Turtle Bunbury

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Born: Derrymore, Co Clare, 3 November 1788.
Died: London, 15 June 1848.

The annals of Irish history are littered with Protestants of English origin who effectively deserted the flag of their faith and ‘went native’. Few were more unusual than Honest Tom Steele, a graduate of Cambridge, a landed proprietor of Clare, an inventor of diving bells and a veteran of the Spanish Republican army who served as Daniel O'Connell's right-hand man for 24 years .

Tom Steele looked down at the turbulent waters of the Thames flowing beneath him and closed his eyes. His mind was a whirl of images – crumbling castles, bloody battles, beautiful women, broken promises, vast crowds and, omnipresent, his beloved Daniel O’Connell, the Emancipator of Catholics, alongside whom ‘Honest Tom’ had loyally served for 24 years. Tom opened his eyes, inhaled deeply and jumped.

Thomas Steele was an eccentric Protestant gentleman born in 1788 at his family home near Tulla in Co Clare. His forbears had served with distinction in Monmouth's Regiment during the reign of Charles II and received lands in Co. Tipperary by way of payment. In the early 18th century, a branch of the family relocated to East Clare where Tom’s grandfather secured ownership of considerable property. Tom’s father William perished when he was just a baby. The child was then raised by his bachelor uncle and namesake, Thomas Steele, at the sturdy new Georgian mansion of Cullane House outside the village of Quin. Young Tom received his elementary classical training from Rev. Dr. Fitzgerald at Ennis Grammar School. He was subsequently educated at Trinity College Dublin and Magdalene College Cambridge, graduating with an M.A. in 1820. His tutor considered him one of the best Greek scholars of his day.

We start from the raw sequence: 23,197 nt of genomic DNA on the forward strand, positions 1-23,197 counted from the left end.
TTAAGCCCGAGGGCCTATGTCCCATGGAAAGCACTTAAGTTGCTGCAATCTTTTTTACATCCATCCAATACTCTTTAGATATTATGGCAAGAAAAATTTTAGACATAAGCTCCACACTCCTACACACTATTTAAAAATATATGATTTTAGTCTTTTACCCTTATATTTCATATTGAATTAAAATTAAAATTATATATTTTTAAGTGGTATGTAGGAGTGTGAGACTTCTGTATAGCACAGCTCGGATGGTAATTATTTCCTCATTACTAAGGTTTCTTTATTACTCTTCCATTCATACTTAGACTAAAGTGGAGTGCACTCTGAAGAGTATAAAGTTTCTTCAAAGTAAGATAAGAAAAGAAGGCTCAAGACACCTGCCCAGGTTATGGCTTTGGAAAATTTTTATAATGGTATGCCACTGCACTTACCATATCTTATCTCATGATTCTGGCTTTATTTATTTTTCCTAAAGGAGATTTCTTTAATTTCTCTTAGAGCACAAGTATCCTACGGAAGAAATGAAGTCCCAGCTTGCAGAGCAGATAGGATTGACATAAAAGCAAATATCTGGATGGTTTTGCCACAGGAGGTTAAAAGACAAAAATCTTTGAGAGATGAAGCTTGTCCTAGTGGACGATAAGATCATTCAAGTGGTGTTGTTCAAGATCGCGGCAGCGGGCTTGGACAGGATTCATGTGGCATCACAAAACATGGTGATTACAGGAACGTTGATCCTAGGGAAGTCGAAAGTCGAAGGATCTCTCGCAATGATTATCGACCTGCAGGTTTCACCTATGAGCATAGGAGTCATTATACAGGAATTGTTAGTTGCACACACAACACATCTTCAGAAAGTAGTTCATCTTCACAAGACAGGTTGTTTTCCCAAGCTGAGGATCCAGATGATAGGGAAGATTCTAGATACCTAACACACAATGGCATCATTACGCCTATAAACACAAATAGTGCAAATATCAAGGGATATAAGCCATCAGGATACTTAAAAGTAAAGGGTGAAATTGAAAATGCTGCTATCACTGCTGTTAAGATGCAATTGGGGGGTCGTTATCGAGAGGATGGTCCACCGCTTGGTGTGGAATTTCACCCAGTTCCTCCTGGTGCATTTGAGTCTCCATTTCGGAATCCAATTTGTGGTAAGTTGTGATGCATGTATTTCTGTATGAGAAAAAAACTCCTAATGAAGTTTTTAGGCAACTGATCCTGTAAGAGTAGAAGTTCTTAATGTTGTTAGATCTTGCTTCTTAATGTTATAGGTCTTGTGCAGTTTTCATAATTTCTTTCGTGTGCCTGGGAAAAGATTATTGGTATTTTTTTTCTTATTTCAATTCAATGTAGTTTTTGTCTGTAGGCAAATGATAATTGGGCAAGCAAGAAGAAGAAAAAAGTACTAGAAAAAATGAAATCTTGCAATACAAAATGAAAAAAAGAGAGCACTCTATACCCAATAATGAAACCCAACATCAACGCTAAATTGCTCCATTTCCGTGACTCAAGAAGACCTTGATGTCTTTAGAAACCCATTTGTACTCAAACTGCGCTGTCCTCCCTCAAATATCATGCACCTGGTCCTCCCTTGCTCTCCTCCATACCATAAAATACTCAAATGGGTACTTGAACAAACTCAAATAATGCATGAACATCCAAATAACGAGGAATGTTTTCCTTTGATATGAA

Anyone at college during those years was inevitably swept up on the tide of romance, ignited by the Napoleonic Wars and given voice in the poetry of Keats and Lord Byron. When Tom’s uncle passed away in 1821, the 33-year-old inherited the substantial Cullane estate. However, rather than move into the barrack-like mansion of Cullane House, Tom set about restoring the ruins of Craggaunowen Castle, an ancient MacNamara tower-house on his land.

It was Tom’s dream that Cragganauowen would be the home where he and Miss Matilda Crowe of nearby Abbeyfield House, Ennis, would live happily ever after. For weeks on end, Tom sat gazing at Miss Crowe’s bedroom window from a large rock in the River Fergus, known today as Steele’s Rock. Tom was sure she would accept his advances. He was, after all, a much sought after young man, wealthy, intelligent, ‘tall with dark hair … and very good-looking’. Alas, Miss Crowe did not share his ‘ardent sentiment of attraction’ and turned him down.

Women should never underestimate what rejection can do to a man. One of Tom’s first moves was to write a bizarre letter to the elderly Pope Pius VII, urging him to convert to Protestantism without delay. More alarmingly, in 1823, he mortgaged the entire Cullane estate for £10,000, sailed for Spain and secured a commission in the ill-fated rebel army of Rafael del Riego. Tom duly served at the battle of Trocedero and the defence of Cadiz. He managed to avoid the death and execution which befell many of his fellow officers, returned to Ireland and wrote a dramatic personal account of the war.